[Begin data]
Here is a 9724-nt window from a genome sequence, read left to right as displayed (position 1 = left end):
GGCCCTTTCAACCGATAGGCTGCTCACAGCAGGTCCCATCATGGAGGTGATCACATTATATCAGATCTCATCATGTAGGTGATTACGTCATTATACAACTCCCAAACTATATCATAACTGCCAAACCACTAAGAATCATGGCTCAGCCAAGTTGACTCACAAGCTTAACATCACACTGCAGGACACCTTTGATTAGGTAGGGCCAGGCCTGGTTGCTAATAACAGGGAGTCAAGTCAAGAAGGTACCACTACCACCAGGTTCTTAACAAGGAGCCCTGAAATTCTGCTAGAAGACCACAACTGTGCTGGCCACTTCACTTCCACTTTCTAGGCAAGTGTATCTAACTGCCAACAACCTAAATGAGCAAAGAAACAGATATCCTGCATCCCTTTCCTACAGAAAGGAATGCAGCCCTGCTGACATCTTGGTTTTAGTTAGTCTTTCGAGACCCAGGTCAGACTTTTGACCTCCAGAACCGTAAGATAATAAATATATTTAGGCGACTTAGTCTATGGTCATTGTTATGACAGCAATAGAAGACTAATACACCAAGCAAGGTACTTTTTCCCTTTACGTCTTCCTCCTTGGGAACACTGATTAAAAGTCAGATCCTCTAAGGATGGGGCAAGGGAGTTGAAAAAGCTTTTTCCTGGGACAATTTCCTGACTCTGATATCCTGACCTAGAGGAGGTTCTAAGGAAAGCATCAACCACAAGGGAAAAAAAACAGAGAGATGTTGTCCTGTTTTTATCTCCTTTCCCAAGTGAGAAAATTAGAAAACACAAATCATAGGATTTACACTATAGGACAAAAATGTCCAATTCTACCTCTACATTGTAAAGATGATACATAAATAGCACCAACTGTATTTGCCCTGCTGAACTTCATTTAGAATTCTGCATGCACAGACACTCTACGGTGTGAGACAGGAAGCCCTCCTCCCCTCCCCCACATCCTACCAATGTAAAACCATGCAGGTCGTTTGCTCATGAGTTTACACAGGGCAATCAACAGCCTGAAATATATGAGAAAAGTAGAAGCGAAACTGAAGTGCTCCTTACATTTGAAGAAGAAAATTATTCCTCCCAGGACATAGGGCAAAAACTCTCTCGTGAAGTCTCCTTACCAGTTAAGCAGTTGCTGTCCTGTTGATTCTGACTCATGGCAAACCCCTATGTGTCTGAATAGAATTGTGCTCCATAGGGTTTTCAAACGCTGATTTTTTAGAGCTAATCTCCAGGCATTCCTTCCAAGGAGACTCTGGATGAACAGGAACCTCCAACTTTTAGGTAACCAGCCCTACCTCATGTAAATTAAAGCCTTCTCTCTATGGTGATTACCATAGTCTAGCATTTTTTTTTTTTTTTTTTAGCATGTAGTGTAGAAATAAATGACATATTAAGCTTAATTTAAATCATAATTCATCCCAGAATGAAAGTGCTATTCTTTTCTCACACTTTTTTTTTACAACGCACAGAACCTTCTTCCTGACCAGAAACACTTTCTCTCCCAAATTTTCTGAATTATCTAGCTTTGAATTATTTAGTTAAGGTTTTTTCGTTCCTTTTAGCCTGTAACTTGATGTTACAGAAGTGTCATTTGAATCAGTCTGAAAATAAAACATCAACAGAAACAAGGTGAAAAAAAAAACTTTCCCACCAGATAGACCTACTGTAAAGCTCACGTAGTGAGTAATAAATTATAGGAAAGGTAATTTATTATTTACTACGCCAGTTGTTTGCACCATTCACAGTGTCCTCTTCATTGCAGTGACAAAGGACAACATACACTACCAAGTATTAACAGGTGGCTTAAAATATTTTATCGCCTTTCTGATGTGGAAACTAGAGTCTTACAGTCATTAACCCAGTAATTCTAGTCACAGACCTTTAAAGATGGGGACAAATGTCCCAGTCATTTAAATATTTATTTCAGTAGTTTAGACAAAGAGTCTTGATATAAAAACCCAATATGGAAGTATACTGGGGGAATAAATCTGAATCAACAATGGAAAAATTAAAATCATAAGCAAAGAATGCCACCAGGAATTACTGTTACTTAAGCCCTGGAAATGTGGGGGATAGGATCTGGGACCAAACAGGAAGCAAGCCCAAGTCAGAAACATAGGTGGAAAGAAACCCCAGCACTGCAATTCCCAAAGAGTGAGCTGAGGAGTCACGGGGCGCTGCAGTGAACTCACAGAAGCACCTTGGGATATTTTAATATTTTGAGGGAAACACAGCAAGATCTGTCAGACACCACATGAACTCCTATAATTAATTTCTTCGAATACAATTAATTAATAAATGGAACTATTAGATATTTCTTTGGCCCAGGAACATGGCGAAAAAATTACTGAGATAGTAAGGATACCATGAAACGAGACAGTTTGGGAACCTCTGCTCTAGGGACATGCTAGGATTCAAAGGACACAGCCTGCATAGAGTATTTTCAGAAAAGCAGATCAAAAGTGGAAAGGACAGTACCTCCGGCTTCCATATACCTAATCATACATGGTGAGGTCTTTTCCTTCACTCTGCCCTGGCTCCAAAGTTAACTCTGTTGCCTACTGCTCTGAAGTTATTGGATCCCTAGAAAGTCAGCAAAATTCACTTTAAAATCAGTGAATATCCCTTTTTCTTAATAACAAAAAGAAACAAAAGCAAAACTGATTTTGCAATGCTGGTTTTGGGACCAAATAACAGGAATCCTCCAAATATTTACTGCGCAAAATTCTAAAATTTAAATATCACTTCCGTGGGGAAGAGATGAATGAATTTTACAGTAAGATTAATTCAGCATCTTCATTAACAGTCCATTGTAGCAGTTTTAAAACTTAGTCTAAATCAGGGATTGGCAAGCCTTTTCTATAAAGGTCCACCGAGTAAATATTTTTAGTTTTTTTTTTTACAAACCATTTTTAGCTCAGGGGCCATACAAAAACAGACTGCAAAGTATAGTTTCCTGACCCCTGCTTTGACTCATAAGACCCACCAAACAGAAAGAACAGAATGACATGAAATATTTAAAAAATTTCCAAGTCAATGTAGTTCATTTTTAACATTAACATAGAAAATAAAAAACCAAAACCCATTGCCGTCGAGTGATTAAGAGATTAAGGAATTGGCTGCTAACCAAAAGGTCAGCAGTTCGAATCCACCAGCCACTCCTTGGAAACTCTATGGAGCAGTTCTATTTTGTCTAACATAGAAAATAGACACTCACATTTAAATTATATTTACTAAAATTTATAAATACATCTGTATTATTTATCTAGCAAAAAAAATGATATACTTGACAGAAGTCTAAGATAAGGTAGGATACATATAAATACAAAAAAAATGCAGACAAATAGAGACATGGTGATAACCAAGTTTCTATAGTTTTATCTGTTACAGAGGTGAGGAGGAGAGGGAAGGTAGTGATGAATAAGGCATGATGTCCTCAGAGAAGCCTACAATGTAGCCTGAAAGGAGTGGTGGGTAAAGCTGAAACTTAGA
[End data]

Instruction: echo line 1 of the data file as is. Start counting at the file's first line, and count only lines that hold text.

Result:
Here is a 9724-nt window from a genome sequence, read left to right as displayed (position 1 = left end):